This picture shows why there's always two bullfighters in the arena and what their two main jobs are. One distracts the bull away from the rider, who in this case is kneeling on the ground next to the fence, and the other protects the rider until he can get to safety.
The rodeo Bullfighters which used to be called rodeo clowns when I was growing up, dressed funny and entertained the crowd. As rodeo grew in popularity people started realizing there was more to being a rodeo clown than wearing funny pants and telling jokes between rides.
Early on there would only be one chute at a rodeo event and it took a long time to get the bull into the chute, get the bull rope around him, get the rider on, and the rider to wrap his hand with the bull rope. So the rodeo clowns in order to fill up ten or fifteen minutes of inactivity would tell some corny country jokes, take a few pratfalls, and somehow manage to lose their pants which would show their heart covered underwear, all before the next ride.
They still wear funny clothes which are designed to flap around and get the bulls attention, or breakaway if the bull hooks them. And some of them even tell jokes every once in a while if the situation warrants it, but mostly they do what they've always done, get the rider off the bull if he's hung up, distract the bull when the riders on the ground, and protect the rider until he can get to safety. All that is not easy because it involves getting up close and personal with every bull in the competition for the entire rodeo hopefully without getting injured because they don't get paid if they're not working
And speaking of money, I don't know what these guys get paid but I would say from the vehicles I've seen them show up in its not a whole lot, but its still more than the Cowboys get paid because the Cowboys don't get anything if they don't stay on that bull and get a good score, but the Bullfighters get paid just for being there. I wonder if they can buy insurance?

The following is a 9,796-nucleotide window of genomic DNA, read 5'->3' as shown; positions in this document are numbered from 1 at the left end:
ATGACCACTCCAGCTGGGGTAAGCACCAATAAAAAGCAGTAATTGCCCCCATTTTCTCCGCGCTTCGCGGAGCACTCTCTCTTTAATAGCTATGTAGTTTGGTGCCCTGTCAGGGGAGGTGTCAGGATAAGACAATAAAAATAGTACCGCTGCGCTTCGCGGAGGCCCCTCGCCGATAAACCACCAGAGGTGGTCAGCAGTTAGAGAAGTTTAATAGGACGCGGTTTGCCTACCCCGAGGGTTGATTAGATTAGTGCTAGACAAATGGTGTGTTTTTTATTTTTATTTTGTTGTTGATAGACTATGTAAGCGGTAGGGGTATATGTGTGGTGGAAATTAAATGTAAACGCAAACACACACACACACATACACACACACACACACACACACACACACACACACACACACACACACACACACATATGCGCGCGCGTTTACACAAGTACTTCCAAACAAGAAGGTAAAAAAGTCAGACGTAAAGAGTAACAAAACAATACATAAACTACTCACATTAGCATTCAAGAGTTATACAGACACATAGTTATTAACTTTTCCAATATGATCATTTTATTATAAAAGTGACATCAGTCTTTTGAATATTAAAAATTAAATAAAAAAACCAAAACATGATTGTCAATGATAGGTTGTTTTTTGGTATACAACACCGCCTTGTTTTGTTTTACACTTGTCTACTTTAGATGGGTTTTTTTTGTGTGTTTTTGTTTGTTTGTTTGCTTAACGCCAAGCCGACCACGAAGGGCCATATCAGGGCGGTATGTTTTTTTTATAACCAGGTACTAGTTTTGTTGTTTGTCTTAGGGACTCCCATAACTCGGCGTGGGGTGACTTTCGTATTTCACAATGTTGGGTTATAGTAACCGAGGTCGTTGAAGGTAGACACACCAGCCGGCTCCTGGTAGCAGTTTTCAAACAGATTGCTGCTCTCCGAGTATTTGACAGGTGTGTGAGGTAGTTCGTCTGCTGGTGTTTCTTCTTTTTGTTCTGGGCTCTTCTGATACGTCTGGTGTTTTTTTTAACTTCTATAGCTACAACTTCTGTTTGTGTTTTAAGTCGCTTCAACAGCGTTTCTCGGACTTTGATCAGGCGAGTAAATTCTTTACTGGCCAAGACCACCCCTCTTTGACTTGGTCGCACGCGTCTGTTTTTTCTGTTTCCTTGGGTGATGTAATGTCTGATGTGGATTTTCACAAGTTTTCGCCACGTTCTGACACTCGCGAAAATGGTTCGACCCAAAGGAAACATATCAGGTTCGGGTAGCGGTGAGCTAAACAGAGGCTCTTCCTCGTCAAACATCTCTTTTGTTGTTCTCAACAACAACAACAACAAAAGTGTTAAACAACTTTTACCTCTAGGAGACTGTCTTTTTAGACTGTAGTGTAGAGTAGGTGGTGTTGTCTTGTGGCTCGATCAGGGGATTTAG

It seems to me these guys must start out being pretty good at what they do, or they won't live long enough to get any better. If you think about it, how in the world can you learn to do what these Bullfighters do without getting in a pen with an angry bull, talk about your school of hard knocks.
A bull ride is about as chaotic as a situation can get. I whole lot of things are going on in a very short amount of time, seconds actually, and in a very small amount of space. Unlike a bronco that may decide to run all over the arena, bulls don't generally do that, they usually stay very close to the chutes which could easily get the rider or the Bullfighters hemmed in against the fence which is a very dangerous place to be in less you have time to climb it.
but they chose this life for themselves, Lord only knows why. But every bull rider knows without the Bullfighters in the arena very few cowboys would make it out without injuries, and every bull rider respects these guys because only a bull rider can relate to the difficulty of what these guys do.
so even though you only rode your bull for 2 seconds, and ended up face down in the dirt with a hoof print on your leg, a pat on the head and an encouraging "good ride cowboy" from the toughest, bravest guy in the arena makes it all seem worthwhile.